All the world loves a good mystery and really there’s none better than discovering who really is Elena Ferrante, the pen name of the author of My Brilliant Friend and The Story of a Lost Child. Gargi Gupta finds out more on the famously reclusive author who refuses to divulge ‘her’ name
Literary circles the world over are agog over one question these days, “Who is Elena Ferrante?”
Some things about Ferrante we know – that it’s the pen name of an Italian writer whose latest book, The Story of the Lost Child, has been short-listed for the Man International Booker Prize 2016, and the Best Translated Book Award; that in the past 25 years Ferrante has written eight other books that have been critical and commercial successes; that she’s been called the “most important Italian writer of her generation”; that she has made it toTime magazine’s list of 100 most influential people for 2016.
But there’s a lot we don’t know either. No one, barring her publishers, knows her real identity, not even Ann Goldstein, who has translated six of her books into English. In fact, it’s not even known for sure that Ferrante is a woman. The Italian media has tried to unravel the mystery surrounding her and attempted to substitute truth with speculation where they failed. For instance, in early March, an article in the Italian newspaper Corriera Della Serra argued that Ferrante was actually a professor of history in Naples University called Marcello Marmo. The piece of gossip was repeated by everyone from the New York Times to The Times of India but was later denied by both Marmo and Ferrant’s publishers.
All that’s now written of Ferrante in her author bio — that she was probably born and grew up in Naples, but doesn’t live there now, has a degree in classics, and is, or was, married, and a parent – is speculation from what she lets on in her novels.
All the world loves an enigma, especially one that’s as closely guarded as this one.
Back at the time of her first book’s publication, Ferrante had written a letter to her publisher to explain, “I believe that books, once they are written, have no need of their authors. If they have something to say, they will sooner or later find readers; if not, they won’t … Besides, isn’t it true that promotion is expensive? I will be the least expensive author of the publishing house. I’ll spare you even my presence.”
In Fragments (2003), she elaborates further on what she calls her ‘private timidity’: “The media, especially when it links photographs of the author with the book, media appearances by the writer with its cover…abolishes the distance between author and book, operates in such a way that the one is spent in favour of the other, mixes the first with the materials of the second and vice versa….. The editorial marketplace is in particular preoccupied with finding out if the author can be used as an engaging character and thus assist the journey of his work through the marketplace. If one yields, one accepts, at least in theory, that the entire person, with all his experiences and his affections, is placed for sale along with the book.”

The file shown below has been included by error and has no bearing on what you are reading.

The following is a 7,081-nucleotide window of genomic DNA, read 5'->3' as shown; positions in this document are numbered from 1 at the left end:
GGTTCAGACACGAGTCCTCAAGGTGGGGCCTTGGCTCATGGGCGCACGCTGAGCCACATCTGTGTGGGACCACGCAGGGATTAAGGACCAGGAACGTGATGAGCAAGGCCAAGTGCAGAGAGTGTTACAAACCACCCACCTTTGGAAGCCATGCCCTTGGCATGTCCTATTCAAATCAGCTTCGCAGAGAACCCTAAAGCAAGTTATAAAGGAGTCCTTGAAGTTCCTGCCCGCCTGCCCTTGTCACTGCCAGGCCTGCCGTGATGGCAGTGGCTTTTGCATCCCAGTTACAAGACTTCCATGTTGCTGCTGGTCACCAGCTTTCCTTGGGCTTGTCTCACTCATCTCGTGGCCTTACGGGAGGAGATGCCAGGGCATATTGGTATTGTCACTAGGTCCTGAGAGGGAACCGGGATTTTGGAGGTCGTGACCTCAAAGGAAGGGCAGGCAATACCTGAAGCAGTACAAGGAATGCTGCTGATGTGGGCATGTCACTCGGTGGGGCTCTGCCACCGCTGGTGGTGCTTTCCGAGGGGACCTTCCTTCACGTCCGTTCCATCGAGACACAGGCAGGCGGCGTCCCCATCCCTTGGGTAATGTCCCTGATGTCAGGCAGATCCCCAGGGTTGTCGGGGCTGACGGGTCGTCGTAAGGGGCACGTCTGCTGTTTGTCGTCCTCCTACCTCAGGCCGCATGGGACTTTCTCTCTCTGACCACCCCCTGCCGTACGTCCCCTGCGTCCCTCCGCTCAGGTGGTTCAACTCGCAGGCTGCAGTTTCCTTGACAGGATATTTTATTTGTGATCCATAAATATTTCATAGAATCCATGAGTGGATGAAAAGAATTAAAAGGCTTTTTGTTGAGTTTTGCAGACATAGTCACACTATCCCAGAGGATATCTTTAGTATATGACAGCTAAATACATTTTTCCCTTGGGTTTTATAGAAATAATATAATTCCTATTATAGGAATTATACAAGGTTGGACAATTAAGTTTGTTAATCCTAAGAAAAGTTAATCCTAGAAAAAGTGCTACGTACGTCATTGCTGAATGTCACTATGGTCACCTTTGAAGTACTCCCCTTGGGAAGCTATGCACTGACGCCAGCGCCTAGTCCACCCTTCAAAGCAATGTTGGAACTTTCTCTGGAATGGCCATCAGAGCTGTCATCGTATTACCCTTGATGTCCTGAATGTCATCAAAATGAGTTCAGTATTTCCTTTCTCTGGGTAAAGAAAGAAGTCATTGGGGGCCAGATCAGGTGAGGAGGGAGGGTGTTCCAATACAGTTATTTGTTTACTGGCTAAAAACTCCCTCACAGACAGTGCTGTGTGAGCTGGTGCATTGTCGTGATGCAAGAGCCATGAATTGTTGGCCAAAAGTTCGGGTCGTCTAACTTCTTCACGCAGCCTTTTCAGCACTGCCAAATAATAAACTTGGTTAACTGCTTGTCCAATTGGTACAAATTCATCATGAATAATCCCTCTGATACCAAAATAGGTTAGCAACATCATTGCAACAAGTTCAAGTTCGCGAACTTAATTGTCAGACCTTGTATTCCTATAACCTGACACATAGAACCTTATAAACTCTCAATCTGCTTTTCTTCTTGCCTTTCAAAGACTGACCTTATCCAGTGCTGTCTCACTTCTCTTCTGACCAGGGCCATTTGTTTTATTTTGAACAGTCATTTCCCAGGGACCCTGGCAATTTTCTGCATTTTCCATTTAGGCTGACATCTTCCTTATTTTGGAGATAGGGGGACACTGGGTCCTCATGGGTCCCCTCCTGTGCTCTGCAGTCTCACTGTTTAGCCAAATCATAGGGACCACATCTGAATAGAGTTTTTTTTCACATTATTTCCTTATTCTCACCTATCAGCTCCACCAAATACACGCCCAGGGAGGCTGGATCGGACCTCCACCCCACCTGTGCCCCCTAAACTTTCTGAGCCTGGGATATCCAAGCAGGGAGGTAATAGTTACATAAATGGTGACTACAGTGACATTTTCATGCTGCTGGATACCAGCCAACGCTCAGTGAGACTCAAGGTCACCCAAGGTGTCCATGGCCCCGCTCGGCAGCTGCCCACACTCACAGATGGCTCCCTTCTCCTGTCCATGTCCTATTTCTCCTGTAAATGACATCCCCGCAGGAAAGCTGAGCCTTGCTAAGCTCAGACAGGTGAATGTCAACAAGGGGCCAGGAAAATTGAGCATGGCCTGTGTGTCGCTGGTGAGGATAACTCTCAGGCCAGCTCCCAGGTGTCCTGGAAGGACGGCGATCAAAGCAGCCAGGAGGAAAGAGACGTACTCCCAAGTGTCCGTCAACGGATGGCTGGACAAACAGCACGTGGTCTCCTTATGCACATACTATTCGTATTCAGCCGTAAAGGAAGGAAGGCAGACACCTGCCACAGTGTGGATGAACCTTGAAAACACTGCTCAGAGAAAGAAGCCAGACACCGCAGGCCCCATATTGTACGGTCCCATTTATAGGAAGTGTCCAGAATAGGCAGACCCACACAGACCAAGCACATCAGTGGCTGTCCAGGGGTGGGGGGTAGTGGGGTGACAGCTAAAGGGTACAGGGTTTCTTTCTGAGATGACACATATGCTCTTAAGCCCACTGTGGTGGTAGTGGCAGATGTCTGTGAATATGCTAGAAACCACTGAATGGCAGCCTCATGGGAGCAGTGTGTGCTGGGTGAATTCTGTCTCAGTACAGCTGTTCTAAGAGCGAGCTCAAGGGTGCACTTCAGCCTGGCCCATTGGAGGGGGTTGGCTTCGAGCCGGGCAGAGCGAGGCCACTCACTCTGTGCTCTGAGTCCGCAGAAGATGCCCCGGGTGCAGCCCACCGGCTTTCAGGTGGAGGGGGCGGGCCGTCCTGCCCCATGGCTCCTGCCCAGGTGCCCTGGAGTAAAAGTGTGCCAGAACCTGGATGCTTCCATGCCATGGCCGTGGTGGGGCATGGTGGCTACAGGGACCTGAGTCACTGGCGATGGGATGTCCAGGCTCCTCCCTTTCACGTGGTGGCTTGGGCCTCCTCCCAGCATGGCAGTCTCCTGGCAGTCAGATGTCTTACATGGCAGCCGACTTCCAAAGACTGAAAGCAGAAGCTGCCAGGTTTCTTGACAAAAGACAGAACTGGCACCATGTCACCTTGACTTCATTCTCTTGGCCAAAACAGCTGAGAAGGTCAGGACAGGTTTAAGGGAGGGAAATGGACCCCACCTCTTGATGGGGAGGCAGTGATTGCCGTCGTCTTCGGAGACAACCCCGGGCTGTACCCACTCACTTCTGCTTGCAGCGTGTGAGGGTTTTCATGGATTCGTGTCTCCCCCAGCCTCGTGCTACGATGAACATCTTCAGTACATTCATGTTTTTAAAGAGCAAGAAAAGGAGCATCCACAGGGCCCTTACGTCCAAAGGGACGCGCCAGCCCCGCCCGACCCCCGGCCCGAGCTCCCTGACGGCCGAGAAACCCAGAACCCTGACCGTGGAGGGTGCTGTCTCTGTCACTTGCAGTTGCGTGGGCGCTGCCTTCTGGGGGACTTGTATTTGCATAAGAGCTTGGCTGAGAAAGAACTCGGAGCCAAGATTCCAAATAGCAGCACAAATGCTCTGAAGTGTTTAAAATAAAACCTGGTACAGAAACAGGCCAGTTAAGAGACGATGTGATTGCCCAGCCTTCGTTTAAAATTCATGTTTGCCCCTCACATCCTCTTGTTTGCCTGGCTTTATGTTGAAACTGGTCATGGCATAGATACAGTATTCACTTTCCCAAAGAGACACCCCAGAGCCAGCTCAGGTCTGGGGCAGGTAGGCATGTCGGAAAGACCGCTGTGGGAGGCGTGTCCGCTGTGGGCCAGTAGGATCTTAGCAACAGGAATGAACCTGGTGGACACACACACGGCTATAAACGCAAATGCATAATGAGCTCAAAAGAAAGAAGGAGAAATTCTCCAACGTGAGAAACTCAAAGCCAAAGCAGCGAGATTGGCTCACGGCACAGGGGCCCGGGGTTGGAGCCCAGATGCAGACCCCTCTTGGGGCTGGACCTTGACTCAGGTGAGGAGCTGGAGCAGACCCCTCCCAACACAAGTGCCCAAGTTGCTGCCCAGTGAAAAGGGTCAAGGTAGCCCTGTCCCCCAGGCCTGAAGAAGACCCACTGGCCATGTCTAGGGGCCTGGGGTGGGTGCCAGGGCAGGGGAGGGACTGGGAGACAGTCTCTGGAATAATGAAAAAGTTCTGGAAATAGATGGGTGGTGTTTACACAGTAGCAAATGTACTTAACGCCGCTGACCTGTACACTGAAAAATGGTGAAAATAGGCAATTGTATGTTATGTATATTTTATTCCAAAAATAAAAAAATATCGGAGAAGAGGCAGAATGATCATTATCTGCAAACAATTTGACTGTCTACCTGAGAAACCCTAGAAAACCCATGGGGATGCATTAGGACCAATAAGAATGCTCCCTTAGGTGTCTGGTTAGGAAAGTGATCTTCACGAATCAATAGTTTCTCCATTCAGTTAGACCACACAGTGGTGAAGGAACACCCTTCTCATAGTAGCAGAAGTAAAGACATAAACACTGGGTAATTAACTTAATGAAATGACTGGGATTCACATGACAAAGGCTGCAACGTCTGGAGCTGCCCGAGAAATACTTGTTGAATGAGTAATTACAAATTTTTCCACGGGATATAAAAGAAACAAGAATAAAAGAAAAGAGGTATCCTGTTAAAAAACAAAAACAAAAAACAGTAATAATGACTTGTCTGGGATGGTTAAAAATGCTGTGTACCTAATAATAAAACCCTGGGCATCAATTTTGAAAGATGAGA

It’s a devastating insight into modern publishing, implying a criticism of the marketing jamboree that accompanies a new release, akin, almost to the launch of a new car, or clothing line – elaborate launches, promotional tours, appearances at literary festivals, interviews in the media, book sign sessions – and also of authors who are complicit in it. In a sense, Ferrante’s quixotic refusal to “promote” her book sets her apart. Ironically, it’s also what feeds the frenzy of media interest surrounding her.
This media frenzy and the millions of copies her books have sold constitute a compliment to her success that even Ferrante has not been able to resist. And so, unlike at first when she declared that she wouldn’t take part in conferences or discussions, wouldn’t go to accept prizes, if any were awarded, she has consented in recent years to be “interviewed only in writing, but I would prefer to limit even that to the indispensable minimum”.
The first of these was a long interview which she gave to Sandro and Sandra Ferri, her publishers, which was published in The Paris Review in spring 2015. Vanity Fair interviewed her via email in August 2015, The Financial Times in December 2015, The Guardian in February 2016, and so on. There’s now also a website, the handiwork no doubt of her publishers, which aggregates news articles and reviews of her books to appease somewhat her fans desire to connect with her.
Now if we only knew who she really is.
‘Men’ of many letters
Pseudonyms or pen names are fairly common in the annals of literary history – think of Saki, Lewis Caroll, Herge, Mark Twain, O Henry, and closer home, Gulzar and Premchand.
Women writers, especially, have tended to take on masculine-sounding names because they perceive a male bias among publishers and readers. Think of George Eliot (Mary Ann Evans), or the Bronte sisters who wrote first as Currer (Charlotte), Acton (Anne) and Ellis (Emily) Bell. But a famous and recent example of this is E.L. James, Erika Leonard in real life, who took on the gender neutral initials because she felt that Fifty Shades of Grey‘s sexual content would be better accepted coming from a male writer.
Similarly, J.K. “Joanna” Rowling has said that she felt young boys, her intended readers, would not read an adventure story by a woman. Rowling took on yet another pen name, Robert Galbraith for her crime novels. This time it wasn’t gender but her need to mask her Harry Potter persona so it didn’t get in the way of readers’ response. Ironically, however, theCormoran Strike really took off only after a newspaper expose revealed that Galbraith was Rowling.